- 14.10.1 Draft: Nuclear radius
- 14.10.2 Draft: von Weizsäcker formula
- 14.10.3 Draft: Explanation of the formula
- 14.10.4 Draft: Accuracy of the formula

14.10 Draft: Liquid drop model

Nucleons attract each other with nuclear forces that are not completely understood, but that are known to be short range. That is much like molecules in a classical liquid drop attract each other with short-range Van der Waals forces. Indeed, it turns out that a liquid drop model can explain many properties of nuclei surprisingly well. This section gives an introduction.

14.10.1 Draft: Nuclear radius

The volume of a liquid drop, hence its number of molecules, is
proportional to the cube of its radius

femtometer,equal to 1

It should be noted that the above nuclear radius is an average one. A
nucleus does not stop at a very sharply defined radius. (And neither
would a liquid drop if it only contained 100 molecules or so.) Also,
the constant

It may be noted that these results for the nuclear radii are quite
solidly established experimentally. Physicists have used a wide
variety of ingenious methods to verify them. For example, they have
bounced electrons at various energy levels off nuclei to probe their
Coulomb fields, and alpha particles to also probe the nuclear forces.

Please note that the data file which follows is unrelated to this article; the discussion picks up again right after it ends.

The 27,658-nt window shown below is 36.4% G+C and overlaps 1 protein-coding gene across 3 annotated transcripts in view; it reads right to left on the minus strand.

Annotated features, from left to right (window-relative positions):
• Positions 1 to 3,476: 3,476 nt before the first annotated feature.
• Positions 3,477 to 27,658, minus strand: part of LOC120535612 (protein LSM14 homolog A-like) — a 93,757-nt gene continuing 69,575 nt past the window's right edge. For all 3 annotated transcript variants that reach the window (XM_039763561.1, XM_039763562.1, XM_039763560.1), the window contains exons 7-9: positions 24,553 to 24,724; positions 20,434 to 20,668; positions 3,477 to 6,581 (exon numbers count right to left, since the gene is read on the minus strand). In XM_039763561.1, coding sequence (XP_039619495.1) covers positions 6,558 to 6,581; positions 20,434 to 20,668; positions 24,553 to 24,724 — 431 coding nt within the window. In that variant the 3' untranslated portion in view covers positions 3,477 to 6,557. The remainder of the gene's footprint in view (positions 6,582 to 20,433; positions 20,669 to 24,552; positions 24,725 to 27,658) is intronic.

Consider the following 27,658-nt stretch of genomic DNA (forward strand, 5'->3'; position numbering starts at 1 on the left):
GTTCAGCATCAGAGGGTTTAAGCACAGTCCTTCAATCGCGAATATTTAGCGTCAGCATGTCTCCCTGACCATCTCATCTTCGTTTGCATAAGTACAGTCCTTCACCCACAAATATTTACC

They have examined the effect of the nuclear size on the electron
spectra of the atoms; these effects are very small, but if you
substitute a muon for an electron, the effect becomes much larger
since the muon is much heavier. They have dropped pi mesons on nuclei
and watched their decay. They have also compared the energies of
nuclei with mirror nuclei

that have with

14.10.2 Draft: von Weizsäcker formula

The binding energy of nuclei can be approximated by the “von Weizsäcker formula,“ or “Bethe-von Weizsäcker formula:”

where a MeV (mega electron volt) is 1.602 18 1

Plugged into the mass-energy relation, the von Weizsäcker formula
produces the so-called “semi-empirical mass formula:”

(14.11) |

14.10.3 Draft: Explanation of the formula

The various terms in the von Weizsäcker formula of the previous
subsection have quite straightforward explanations. The

The

The

The last two terms cheat; they try to deviously include quantum
effects in a supposedly classical model. In particular, the

The last

14.10.4 Draft: Accuracy of the formula

Figure 14.9 shows the error in the von Weizsäcker
formula as colors. Blue means that the actual binding energy is
higher than predicted, red that it is less than predicted. For very
light nuclei, the formula is obviously useless, but for the remaining
nuclei it is quite good. Note that the error is in the order of MeV,
to be compared to a total binding energy of about

Near the magic numbers the binding energy tends to be greater than the predicted values. This can be qualitatively understood from the quantum energy levels that the nucleons occupy. When nucleons are successively added to a nucleus, those that go into energy levels just below the magic numbers have unusually large binding energy, and the total nuclear binding energy increases above that predicted by the von Weizsäcker formula. The deviation from the formula therefore tends to reach a maximum at the magic number. Just above the magic number, further nucleons have a much lower energy level, and the deviation from the von Weizsäcker value decreases again.